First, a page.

While your real horse education happens with the horses, a
whole lot can be learned from a good book. I love reading, and
especially love reading about horses. With it being so easy to order
books over the Internet, a true wealth of information is readily
available. The downside of that is the cliché is right -- you can't
always judge a book by its cover.
Often I wish I knew more about a book that looks promising before I
lay down my credit card. What I really want to find out is what other
horse people think of it. Some of the book-selling web sites
offer reviews but often they are simply provided by the publisher, or
not available for the particular book I am interested in. In that
spirit, I am passing on my reviews of the horse books in my library.
I've provided links for each of the books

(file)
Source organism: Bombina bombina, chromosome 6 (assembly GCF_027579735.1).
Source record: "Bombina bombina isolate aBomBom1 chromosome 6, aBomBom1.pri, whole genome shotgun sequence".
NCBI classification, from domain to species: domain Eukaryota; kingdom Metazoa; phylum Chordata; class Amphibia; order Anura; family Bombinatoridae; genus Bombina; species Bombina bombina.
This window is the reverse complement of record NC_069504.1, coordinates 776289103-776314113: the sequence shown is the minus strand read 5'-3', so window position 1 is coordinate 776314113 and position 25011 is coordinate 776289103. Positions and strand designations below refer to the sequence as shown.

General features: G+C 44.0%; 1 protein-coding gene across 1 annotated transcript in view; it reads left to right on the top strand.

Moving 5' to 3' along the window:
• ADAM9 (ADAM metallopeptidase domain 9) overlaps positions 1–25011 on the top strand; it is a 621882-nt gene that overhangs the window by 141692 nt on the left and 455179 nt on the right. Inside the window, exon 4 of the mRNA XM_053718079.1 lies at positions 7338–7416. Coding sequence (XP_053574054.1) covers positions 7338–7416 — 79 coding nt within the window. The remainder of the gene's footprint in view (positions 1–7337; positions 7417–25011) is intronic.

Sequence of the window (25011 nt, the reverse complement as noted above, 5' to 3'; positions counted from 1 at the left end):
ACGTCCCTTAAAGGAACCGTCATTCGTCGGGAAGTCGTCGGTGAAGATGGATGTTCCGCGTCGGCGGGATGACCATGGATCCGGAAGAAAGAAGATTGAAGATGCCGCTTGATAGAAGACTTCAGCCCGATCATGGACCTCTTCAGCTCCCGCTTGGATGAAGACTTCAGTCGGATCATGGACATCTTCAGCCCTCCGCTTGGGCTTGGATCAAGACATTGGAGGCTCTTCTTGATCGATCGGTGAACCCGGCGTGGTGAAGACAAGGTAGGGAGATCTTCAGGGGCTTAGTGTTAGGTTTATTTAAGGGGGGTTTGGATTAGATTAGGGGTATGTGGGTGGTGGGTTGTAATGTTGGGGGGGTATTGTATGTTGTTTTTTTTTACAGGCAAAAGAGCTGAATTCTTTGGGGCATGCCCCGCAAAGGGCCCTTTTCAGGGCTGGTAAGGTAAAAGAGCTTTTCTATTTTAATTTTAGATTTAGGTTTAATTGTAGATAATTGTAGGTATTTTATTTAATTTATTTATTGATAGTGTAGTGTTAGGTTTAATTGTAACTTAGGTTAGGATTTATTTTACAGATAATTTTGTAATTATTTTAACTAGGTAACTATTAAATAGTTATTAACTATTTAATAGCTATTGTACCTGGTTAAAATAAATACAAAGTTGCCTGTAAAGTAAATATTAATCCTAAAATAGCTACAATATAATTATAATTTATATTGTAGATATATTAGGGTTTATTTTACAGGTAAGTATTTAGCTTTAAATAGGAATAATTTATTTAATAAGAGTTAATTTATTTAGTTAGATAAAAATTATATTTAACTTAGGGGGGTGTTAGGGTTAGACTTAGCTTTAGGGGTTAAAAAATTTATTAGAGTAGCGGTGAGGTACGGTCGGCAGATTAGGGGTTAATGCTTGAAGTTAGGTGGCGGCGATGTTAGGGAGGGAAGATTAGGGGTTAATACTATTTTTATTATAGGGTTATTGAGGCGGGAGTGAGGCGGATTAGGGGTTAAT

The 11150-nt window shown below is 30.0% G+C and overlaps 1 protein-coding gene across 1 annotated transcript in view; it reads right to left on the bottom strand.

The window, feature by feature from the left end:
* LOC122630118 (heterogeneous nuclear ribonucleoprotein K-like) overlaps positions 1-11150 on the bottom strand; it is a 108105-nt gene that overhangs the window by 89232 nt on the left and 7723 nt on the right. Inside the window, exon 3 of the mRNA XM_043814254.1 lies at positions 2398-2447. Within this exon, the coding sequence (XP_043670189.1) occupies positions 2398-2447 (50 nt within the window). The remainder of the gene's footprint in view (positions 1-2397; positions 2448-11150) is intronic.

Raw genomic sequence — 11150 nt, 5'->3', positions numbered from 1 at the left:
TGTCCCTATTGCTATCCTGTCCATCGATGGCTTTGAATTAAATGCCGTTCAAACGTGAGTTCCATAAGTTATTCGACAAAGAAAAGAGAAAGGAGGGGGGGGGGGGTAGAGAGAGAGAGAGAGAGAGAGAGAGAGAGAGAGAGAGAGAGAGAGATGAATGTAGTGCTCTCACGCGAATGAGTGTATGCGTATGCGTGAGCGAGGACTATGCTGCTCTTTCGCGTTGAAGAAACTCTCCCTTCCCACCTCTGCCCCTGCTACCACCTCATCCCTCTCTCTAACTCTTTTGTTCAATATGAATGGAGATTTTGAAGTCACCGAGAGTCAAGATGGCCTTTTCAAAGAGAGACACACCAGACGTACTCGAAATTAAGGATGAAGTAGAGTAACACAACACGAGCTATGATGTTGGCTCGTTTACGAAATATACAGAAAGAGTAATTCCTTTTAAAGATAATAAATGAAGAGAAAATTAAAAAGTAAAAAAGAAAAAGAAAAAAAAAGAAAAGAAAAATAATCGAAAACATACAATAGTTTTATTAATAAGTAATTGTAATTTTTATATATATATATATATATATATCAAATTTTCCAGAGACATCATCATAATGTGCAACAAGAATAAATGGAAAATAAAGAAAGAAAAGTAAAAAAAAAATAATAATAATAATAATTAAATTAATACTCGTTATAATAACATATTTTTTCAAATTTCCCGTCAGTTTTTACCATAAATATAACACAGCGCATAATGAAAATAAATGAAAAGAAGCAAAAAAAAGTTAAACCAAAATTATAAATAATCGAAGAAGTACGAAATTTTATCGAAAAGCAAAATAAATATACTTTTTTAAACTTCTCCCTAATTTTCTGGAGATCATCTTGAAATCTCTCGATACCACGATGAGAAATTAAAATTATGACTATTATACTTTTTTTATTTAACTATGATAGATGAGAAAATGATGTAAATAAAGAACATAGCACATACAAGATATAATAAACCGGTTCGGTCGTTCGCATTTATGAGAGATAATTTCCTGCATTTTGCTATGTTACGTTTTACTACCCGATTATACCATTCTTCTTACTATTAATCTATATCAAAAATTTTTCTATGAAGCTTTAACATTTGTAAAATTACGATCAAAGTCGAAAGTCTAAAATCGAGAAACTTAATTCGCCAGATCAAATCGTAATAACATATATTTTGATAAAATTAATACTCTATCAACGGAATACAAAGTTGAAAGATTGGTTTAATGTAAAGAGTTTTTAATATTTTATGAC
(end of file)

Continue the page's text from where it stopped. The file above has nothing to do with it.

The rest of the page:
I've reviewed to allow you to buy that book on the
amazon.com web site, or amazon.ca for Canadian readers.
And, all of these books
are really in my personal library, meaning I own them and have read them all.
welcome your opinions, comments, and suggestions about my library.
Feel free to email me at
The Simplicity of Dressage
Johann Hinnemann, Coby Van Baalen, Claartje Van Andel
Trafalgar Square Publishing, 2003
The title of this book just jumped out at me, and made me want to find out more.
"The Simplicity of Dressage" -- huh?! Some days I think I have faced
no greater challenge, no bigger growth opportunity than the learning
of dressage riding.
But author Coby Van Baalen explains the title this way:
"It's not because dressage
is so simple to do, but because dressage is simple to explain.
Regardless of which level one rides, the basics are always the same."
Aaah, so true. Training -- or "schooling" as the authors prefer to call it --
always comes down to working on and perfecting the six central basic concepts.